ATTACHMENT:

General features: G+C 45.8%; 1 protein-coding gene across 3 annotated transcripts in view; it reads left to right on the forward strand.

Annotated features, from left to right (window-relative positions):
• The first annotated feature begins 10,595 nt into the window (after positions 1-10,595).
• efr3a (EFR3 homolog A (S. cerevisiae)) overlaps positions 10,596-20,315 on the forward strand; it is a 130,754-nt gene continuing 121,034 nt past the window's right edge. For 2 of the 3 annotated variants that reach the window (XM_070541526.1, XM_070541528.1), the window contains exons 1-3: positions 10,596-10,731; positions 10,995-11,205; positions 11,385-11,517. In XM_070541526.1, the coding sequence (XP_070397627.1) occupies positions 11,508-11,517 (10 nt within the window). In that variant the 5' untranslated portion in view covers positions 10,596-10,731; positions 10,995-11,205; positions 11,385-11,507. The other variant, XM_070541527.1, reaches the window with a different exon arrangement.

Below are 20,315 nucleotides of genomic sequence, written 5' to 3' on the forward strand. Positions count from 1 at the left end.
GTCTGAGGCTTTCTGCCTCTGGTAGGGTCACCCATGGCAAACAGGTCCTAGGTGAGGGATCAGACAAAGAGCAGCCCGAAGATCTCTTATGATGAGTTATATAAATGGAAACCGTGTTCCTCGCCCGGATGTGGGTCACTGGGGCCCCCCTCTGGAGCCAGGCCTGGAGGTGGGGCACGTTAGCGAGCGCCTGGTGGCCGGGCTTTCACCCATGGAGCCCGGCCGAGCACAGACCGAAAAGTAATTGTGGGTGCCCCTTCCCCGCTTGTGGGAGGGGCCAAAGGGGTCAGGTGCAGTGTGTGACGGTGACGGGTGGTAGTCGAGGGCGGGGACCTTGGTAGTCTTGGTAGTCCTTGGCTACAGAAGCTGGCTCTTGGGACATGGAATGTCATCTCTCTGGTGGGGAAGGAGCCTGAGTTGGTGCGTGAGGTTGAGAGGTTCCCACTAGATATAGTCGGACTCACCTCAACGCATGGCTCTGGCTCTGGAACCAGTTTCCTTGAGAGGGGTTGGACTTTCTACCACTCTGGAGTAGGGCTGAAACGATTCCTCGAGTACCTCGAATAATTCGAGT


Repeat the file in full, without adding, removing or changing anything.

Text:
General features: G+C 45.8%; 1 protein-coding gene across 3 annotated transcripts in view; it reads left to right on the forward strand.

Annotated features, from left to right (window-relative positions):
• The first annotated feature begins 10,595 nt into the window (after positions 1-10,595).
• efr3a (EFR3 homolog A (S. cerevisiae)) overlaps positions 10,596-20,315 on the forward strand; it is a 130,754-nt gene continuing 121,034 nt past the window's right edge. For 2 of the 3 annotated variants that reach the window (XM_070541526.1, XM_070541528.1), the window contains exons 1-3: positions 10,596-10,731; positions 10,995-11,205; positions 11,385-11,517. In XM_070541526.1, the coding sequence (XP_070397627.1) occupies positions 11,508-11,517 (10 nt within the window). In that variant the 5' untranslated portion in view covers positions 10,596-10,731; positions 10,995-11,205; positions 11,385-11,507. The other variant, XM_070541527.1, reaches the window with a different exon arrangement.

Below are 20,315 nucleotides of genomic sequence, written 5' to 3' on the forward strand. Positions count from 1 at the left end.
GTCTGAGGCTTTCTGCCTCTGGTAGGGTCACCCATGGCAAACAGGTCCTAGGTGAGGGATCAGACAAAGAGCAGCCCGAAGATCTCTTATGATGAGTTATATAAATGGAAACCGTGTTCCTCGCCCGGATGTGGGTCACTGGGGCCCCCCTCTGGAGCCAGGCCTGGAGGTGGGGCACGTTAGCGAGCGCCTGGTGGCCGGGCTTTCACCCATGGAGCCCGGCCGAGCACAGACCGAAAAGTAATTGTGGGTGCCCCTTCCCCGCTTGTGGGAGGGGCCAAAGGGGTCAGGTGCAGTGTGTGACGGTGACGGGTGGTAGTCGAGGGCGGGGACCTTGGTAGTCTTGGTAGTCCTTGGCTACAGAAGCTGGCTCTTGGGACATGGAATGTCATCTCTCTGGTGGGGAAGGAGCCTGAGTTGGTGCGTGAGGTTGAGAGGTTCCCACTAGATATAGTCGGACTCACCTCAACGCATGGCTCTGGCTCTGGAACCAGTTTCCTTGAGAGGGGTTGGACTTTCTACCACTCTGGAGTAGGGCTGAAACGATTCCTCGAGTACCTCGAATAATTCGAGT